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How to back up your MySQL Databases


It is often required and advisable to take backup of your databases at regular intervals or before making any updates that can alter the database structure. Most of the web applications nowadays use MySQL as their backend storage as well as a configuration source to keep their settings. Creating a physical backup of the MySQL backend directories for a future use cannot always work and the restoration is rather difficult with complicated procedures. We are going to discuss two of the methods that can be used to backup and restore your databases properly.

#1. mysqldump

MySQL and MariaDB includes a utility with it called the mysqldump which can be used to take backup of your hosted databases with ease. The SQL backup generated using this utility will be the whole set of SQL statements to imprint the source database, when restored will create the database objects in the same or another MySQL/MariaDB instance based on those SQL statements. The backup generated will be portable and the user can open the file with any text editor and modify the SQL statements if required.

Using mysqldump for all databases

The mysqldump command can be used to backup all databases deployed in the MySQL server by using the syntax below. You need to use the MySQL administrator user credentials for this. One executed it will ask you for the admin user password and the backup will be generated to the location that you specify for the output file.

mysqldump -u root -p --all-databases > all-DB-dump-$( date '+%Y-%m-%d_%H-%M-%S' ).sql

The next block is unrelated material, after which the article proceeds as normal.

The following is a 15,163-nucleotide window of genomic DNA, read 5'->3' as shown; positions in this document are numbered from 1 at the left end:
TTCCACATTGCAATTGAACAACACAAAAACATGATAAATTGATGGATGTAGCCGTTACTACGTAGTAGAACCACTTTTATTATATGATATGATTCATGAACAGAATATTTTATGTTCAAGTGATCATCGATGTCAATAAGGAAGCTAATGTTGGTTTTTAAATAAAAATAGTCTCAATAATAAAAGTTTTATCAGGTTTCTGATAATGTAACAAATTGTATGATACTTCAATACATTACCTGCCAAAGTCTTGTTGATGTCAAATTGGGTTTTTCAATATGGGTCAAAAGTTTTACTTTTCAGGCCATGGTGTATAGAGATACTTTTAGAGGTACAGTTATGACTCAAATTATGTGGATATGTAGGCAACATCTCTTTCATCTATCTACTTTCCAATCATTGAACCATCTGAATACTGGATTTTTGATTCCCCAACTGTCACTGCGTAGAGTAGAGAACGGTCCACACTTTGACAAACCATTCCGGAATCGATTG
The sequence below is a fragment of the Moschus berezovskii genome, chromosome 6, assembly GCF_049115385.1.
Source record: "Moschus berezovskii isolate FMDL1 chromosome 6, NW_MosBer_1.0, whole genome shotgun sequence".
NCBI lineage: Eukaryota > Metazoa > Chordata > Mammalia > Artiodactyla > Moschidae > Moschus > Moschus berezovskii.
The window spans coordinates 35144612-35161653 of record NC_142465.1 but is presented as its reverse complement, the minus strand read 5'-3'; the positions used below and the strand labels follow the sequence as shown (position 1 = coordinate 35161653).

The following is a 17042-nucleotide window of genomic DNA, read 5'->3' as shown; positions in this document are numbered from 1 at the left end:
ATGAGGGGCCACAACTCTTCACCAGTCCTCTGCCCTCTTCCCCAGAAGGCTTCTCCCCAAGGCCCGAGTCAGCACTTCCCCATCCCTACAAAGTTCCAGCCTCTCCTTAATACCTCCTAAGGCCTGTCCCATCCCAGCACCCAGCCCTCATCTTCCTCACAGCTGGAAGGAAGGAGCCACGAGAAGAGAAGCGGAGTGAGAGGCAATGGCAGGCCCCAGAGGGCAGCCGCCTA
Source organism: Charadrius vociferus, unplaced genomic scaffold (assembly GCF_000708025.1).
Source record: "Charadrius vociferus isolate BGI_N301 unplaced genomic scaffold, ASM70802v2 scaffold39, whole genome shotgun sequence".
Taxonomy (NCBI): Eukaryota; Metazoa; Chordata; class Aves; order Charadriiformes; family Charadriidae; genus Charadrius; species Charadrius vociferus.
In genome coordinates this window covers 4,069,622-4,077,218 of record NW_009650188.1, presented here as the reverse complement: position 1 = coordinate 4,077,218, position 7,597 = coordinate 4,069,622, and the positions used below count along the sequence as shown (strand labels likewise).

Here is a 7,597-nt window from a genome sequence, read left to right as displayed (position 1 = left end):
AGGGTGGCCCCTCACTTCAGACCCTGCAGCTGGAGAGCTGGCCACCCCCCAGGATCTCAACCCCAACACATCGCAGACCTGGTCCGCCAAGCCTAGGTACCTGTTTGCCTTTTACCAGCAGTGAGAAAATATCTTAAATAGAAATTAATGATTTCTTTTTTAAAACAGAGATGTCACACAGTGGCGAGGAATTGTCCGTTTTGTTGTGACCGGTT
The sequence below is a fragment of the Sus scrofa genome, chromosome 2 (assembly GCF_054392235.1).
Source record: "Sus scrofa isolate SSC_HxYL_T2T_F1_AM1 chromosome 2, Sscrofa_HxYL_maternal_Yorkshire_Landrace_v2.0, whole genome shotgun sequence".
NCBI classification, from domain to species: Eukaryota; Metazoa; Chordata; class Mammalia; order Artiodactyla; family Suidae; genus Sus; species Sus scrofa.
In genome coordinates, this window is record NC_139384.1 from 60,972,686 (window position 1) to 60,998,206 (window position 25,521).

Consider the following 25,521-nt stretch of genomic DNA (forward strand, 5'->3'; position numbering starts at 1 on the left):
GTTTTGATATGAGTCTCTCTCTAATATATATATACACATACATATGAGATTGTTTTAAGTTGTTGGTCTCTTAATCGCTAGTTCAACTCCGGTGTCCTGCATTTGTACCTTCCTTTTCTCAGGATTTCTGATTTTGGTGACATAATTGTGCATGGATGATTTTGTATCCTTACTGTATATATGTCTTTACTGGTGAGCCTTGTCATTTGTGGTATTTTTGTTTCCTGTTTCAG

Using mysqldump for a single database.

You can use the admin user credentials or the db user of that specific database for the backup requirements. Please make sure the db user have GRANT SELECT, SHOW VIEW, RELOAD, REPLICATION CLIENT, EVENT, TRIGGER permissions over the database. You can use the below commands from a MySQL shell to create and grant required permissions for the user for backup operations.

CREATE USER 'bkpuser'@'localhost' IDENTIFIED BY '<password>';

Substitute bkpuser with the username that you want to use for the backup user, password with the actual password string for the user and db name with the database name. Once done, you can use the bkpuser and its credentials to take backup of the db_name database using the below syntax.

mysqldump -u [username] -p[password] -h [host] [databaseName] > [backup-name].sql


mysqldump -u bkpuser -p<password> db_name > db_name.sql

Using mysqldump for a single table

You can use mysqldump in the below syntax to get backup of a single table from the database.

mysqldump -u [username] -p[password] -h [host] [databaseName] [tableName] > [backup-name].sql


mysqldump -u bkpuser -p<password> db_name table_name > table_name.sql

Restoring the generated backup.

The mysql client utility can be used to restore or export the .sql file backup to a database. You can use the below command from MySQL shell to create an empty database for your backup restoration.

mysql> create database db_name;
Query OK, 1 row affected (0.08 sec)

Use the mysql client in the below syntax to initiate the restoration from the .sql backup file.

mysql -u [username] -p [password] < backupFile.sql

The mysqldump utility can also be used to take backup of database from a remote server and the syntax for the same is as noted below.

mysqldump --host hostaddress -P portnumber -u username -ppassword dbname > dbname.sql

#2 Using phpMyAdmin

phpMyAdmin is a free software built with PHP and it is effectively in use for the MySQL administration globally. This is also shipped with common web control panels like cPanel, Plesk etc. phpMyAdmin support most of the operations available from the terminal including the database import/export feature.

Login to phpMyAdmin connected with your database, click on export tab, select the backup file format – chose SQL from the dropdown list and press the ‘Go’ Button. The backup will be generated and downloaded in the same browser session.

Select the ‘Import’ tab, click the ‘Choose File’ button, browse and find the backup file from the local machine and click ‘Go’ button to restore a backup from phpMyAdmin.

Updated on May 31, 2019

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